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IN GOOD THYME Garden pros list their favorite trees and shrubs for glorious fall color
As I drove by Dugualla Bay Farm north of Oak Harbor this week, I glanced at fields of fat orange pumpkins. Ah yes, its October. But what really caught my attention were the rows of blueberry bushes whose foliage had turned red. Not just ordinary Crayola red; it was dazzling, vivid, intense Red with a capital R.
Who wouldnt enjoy seeing such rich, saturated color in their own garden? Nows the best time of year to shop nurseries and garden centers for the red, gold, orange, coral, burgundy, magenta and vermilion foliage that makes autumn the most colorful season of the year. I asked three Whidbey Island nursery professionals for their personal recommendations on the best trees and shrubs to plant for a brilliant fall show.
I love Japanese maples, says Sally Clifton, owner of Sallys Garden in Coupeville. They look fabulous all year, and go out in a burst of color. I have a dozen in my own garden. Personally, I like the green varieties. In autumn they go from gold to orange to red to burgundy. Another tree she recommends is the Aristocrat flowering pear, a compact ornamental with hot orange and crimson fall color. Dogwood is also beautiful at this time of year, she continues. Cherokee Chief has pink blossoms in spring, and the leaves are just beginning to turn scarlet now.
Burning bush is very popular, Sally says of the flaming magenta-colored shrub. People drive by Coupeville High School or the recycling center, see the mature hedges and want to know what they are. Burning bush is hard to beat for fall color. It stays vivid and holds its leaves for a long time. But if you want something different, blueberry is wonderful. It gives sweet berries in summer and gorgeous color in fall.
Theres smoke bush, popular for its year-round burgundy foliage, but a variety called Pink Champagne is special. Its more green than purple in the summer and bright pinky-red in fall.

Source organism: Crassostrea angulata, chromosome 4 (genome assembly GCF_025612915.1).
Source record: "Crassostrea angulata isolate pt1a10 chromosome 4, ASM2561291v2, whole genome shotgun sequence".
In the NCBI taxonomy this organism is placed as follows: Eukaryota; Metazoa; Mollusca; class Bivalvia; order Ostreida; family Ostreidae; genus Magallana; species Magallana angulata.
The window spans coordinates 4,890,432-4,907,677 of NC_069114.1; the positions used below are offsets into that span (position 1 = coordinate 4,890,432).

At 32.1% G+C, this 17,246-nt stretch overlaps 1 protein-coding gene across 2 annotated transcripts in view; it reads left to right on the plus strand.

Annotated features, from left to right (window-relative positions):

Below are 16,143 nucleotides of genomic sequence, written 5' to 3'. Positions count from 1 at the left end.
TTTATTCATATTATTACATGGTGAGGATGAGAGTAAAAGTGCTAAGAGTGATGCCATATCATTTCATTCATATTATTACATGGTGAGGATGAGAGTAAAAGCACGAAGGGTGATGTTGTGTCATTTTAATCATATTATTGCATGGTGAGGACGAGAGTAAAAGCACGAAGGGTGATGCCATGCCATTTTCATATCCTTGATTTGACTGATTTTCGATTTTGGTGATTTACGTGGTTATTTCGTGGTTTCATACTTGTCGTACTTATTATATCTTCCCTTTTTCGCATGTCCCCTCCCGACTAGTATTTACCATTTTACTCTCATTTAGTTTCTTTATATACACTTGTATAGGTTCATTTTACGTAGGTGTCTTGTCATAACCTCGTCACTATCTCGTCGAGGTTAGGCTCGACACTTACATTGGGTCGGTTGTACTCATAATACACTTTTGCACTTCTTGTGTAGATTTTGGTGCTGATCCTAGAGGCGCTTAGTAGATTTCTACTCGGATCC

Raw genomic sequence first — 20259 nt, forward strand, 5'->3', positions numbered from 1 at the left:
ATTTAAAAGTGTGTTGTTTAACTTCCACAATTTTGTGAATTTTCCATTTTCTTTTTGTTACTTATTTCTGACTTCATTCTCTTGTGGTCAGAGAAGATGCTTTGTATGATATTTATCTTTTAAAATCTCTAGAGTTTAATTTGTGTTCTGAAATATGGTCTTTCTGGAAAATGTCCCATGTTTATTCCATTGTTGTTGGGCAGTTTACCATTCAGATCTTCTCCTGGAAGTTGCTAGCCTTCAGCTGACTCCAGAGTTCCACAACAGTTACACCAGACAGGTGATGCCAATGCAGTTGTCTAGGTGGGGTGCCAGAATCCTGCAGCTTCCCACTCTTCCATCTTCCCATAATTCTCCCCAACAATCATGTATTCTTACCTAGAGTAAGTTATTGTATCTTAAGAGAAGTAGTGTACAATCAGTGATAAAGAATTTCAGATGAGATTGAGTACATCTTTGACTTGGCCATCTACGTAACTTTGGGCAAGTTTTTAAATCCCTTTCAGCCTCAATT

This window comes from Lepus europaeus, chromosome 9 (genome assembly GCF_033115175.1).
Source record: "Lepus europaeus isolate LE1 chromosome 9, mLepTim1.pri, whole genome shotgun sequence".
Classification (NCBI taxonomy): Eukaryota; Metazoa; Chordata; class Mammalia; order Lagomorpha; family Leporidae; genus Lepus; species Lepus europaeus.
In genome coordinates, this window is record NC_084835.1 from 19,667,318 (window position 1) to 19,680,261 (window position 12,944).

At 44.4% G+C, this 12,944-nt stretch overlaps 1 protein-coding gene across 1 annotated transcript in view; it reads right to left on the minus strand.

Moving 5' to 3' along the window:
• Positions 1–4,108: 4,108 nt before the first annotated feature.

Clifton says not to overlook evergreens for autumn color. For example, pernettya is a show-off shrub with green leaves, bright red stems and brilliant fall berries in shades of pink and deep rose. Viburnum Spring Bouquet is a hardy winter bloomer with burgundy buds and pale pinky-white flowers that blossom from October through winter. And dont overlook the winter heathers, she reminds late season gardeners.
Paul Houser, manager of Bayview Garden Center in Langley, is another Japanese maple enthusiast. His favorite is the fern leaf Full Moon, whose foliage emerges lime green in spring, then goes to lush, bright green. As fall approaches, Houser says the leaves turn incredible orange, then deep, pinky red with splashes of neon colors. All varieties of maple put on a good show, he says, and suggests the appropriately named Red Sunset, Autumn Glory and October Glory. Another tree he likes for fall color is Stewartia, now displaying burnt orange to russet foliage.
For a doubly colorful shrub, Houser recommends witch hazel, dressed in Halloween orange, yellow and red. A bonus is hazels burst of radiant bloom in February or March, when the rest of the garden is winter drab.
At the Greenhouse in Oak Harbor, nursery manager Barbara Hornbaker says that while burning bush remains popular, more and more customers are asking for blueberry. Not only does it provide a delicious harvest, but its bright crimson autumn foliage is a feast for the eyes. Other fall favorites among Greenhouse customers are Double File viburnum and staghorn sumac.
In the tree department, Hornbaker recommends the lovely sweet gum and a wide variety of maples. Like Paul Houser, she is partial to Red Sunset. As for Japanese maples, she suggests Rainbow, with green summer foliage that goes wildly multicolored in autumn.
There are, of course, many other gorgeous trees and shrubs that werent mentioned by the nursery professionals I queried. Among them are the spectacular katsura, pin oak, our native big leaf maple and vine maple, euonymus even the lowly lilac is garbed in autumnal gold. If you have a fall favorite, tell me about it and Ill share it in this column.
I thought it fitting to end with a stanza from a poem by Kristi O Donnell, manager of Greenbanks Meerkerk Gardens. It was inspired by the Gardens, a wonderful place to view autumns glory on Whidbey Island:
Swirling leaves confetti the air
Floating to earth with ease;
A colorful carpet slowly takes shape
At the foot of Octobers trees.
Garden questions or comments? Call 675-6611 or e-mail firstname.lastname@example.org. Mariana Graham is a WSU-certified Master Gardener and a member of Garden Writers Association of America.